Boring read. The "red herring" was so overdone it was laughable. Even with the attempts to blame another character, it was obvious from the get go who the killer was - yet, we are left at the end to guess as to the motive, or should I say motives. The author painfully takes up pages and pages with minutia and details as to what a character is thinking or what a place looks like, or describing a memorial, and then when it comes to the meat and bones, the MOTIVE, we are left to assume (SPOILER ALE ...more
Val Penny
Sep 01, 2015 rated it really liked it
Alex Gray comes from Glasgow, Scotland. I am delighted at how her writing has developed and strengthened as her writing career has progressed. When I read one of her early books, A Small Weeping, reviewed on this site at, I did not enjoy the book as much as I had hoped to. However, when I heard her speak recently at the 67th Swanick Writers' Conference, I was struck by what an honest and unassuming woman she is, so I decided to try again. I enjoy crime fi ...more
Tony Wood
No real action till page 290! Well written though, don't think I'll be going out of my way to read any of his other books. ...more
Oct 16, 2020 rated it it was ok
I really didn’t like the writing style of this novel. For some reason I can’t put my finger on, I had to read sentences a number of times to have them unjumble in my head. The scariest part is that I could read the Scottish vernacular very easily - it was the larger English buts I had a hard time with. Maybe I shouldn’t have started with the 7th in the series. And I was taken aback by the title. If it’s ways to kill a man, why are old ladies targeted??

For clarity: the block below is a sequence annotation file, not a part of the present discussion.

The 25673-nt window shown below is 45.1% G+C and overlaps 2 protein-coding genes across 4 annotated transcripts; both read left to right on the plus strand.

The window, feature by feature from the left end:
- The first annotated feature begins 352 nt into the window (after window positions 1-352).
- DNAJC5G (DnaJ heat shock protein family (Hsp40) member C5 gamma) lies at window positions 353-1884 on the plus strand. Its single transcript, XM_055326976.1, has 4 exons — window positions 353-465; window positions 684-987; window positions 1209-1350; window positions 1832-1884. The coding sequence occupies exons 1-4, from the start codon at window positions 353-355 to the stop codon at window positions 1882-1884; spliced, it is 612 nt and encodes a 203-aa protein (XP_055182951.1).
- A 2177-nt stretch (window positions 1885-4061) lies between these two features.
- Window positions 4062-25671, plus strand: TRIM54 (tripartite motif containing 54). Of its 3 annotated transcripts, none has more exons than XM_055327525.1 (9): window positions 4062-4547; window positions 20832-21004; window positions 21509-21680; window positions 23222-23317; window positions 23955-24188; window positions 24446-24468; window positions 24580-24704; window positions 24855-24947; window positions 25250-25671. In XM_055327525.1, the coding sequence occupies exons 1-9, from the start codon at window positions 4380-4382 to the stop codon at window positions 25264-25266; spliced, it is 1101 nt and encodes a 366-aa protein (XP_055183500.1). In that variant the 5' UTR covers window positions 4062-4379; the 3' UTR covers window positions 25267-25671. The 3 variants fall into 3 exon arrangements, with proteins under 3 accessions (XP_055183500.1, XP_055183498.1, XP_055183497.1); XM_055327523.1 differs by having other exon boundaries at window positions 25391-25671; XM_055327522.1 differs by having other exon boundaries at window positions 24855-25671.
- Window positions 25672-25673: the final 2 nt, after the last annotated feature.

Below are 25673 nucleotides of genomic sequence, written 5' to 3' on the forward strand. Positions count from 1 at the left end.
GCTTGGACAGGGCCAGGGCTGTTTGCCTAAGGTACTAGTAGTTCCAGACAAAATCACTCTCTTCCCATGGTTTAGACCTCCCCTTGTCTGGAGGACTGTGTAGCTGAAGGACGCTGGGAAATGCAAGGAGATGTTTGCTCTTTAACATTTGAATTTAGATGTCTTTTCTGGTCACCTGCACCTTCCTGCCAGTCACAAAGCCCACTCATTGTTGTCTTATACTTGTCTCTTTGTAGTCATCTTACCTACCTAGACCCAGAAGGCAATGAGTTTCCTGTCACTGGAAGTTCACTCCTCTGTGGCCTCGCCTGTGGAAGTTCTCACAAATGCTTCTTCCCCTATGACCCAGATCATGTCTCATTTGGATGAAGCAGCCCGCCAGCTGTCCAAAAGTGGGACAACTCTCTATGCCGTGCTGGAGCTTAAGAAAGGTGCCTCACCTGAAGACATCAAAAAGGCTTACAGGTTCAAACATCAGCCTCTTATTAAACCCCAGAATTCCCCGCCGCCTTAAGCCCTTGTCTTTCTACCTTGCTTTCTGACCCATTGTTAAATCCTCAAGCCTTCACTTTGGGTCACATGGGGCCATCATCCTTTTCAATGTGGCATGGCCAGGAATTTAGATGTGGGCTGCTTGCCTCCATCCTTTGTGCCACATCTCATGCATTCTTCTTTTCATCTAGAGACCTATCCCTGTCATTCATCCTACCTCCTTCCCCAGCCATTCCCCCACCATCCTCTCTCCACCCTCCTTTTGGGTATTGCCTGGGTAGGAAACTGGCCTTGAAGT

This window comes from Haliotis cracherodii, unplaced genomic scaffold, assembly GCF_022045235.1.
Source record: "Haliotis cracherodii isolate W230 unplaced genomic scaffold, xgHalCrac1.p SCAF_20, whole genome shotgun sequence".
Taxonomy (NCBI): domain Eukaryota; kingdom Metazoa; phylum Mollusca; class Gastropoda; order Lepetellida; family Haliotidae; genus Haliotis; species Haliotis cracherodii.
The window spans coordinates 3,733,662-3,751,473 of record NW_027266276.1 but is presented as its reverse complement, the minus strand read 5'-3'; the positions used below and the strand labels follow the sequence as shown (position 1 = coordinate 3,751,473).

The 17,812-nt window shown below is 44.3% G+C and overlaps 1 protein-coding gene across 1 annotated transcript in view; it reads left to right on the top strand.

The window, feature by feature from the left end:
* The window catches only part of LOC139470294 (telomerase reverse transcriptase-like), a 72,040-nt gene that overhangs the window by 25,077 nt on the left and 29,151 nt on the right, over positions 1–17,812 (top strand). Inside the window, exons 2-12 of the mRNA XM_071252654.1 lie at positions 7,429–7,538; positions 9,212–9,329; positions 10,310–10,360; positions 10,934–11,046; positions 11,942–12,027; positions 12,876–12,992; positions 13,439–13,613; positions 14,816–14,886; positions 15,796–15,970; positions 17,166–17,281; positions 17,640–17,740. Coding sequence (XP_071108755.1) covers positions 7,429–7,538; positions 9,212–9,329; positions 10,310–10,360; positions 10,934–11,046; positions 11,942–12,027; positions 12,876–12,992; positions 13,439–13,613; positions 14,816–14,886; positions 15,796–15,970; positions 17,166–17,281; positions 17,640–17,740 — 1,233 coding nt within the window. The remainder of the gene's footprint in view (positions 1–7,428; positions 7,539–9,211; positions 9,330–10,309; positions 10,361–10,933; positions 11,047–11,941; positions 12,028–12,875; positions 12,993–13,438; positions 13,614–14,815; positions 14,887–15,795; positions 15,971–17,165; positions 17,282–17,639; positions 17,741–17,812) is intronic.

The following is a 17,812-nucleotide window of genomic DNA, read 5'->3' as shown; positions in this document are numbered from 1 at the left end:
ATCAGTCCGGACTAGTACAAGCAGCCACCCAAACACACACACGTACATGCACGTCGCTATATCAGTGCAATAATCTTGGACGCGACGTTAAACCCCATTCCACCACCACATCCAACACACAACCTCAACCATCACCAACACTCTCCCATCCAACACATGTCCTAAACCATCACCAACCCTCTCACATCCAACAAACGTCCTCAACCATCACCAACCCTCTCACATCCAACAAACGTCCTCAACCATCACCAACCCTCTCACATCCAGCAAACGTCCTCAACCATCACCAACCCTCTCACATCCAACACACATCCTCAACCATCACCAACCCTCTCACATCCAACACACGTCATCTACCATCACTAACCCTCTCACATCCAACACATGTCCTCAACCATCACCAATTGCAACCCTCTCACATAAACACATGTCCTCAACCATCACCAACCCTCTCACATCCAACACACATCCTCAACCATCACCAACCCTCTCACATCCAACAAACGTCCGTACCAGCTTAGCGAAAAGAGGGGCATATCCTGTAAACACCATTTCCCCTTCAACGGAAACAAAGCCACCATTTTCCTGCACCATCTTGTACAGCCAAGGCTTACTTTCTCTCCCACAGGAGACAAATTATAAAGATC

Aug 19, 2012 rated it liked it
The book cover says that Alex Gray does for Glasgow what Ian Rankin does for Edinburgh. I don't agree. And I wish I could give half stars. It's not a 4, but nor is it a 3. I enjoyed it - good psychological mystery, but a simplistic manner of writing that doesn't do justice to the depth of the characters or settings. All the elements are there. I just think it needed a bit more substance. It's not a Rankin, nor is it a Val McDermid, but on the other hand it was a good mystery and a nice change of ...more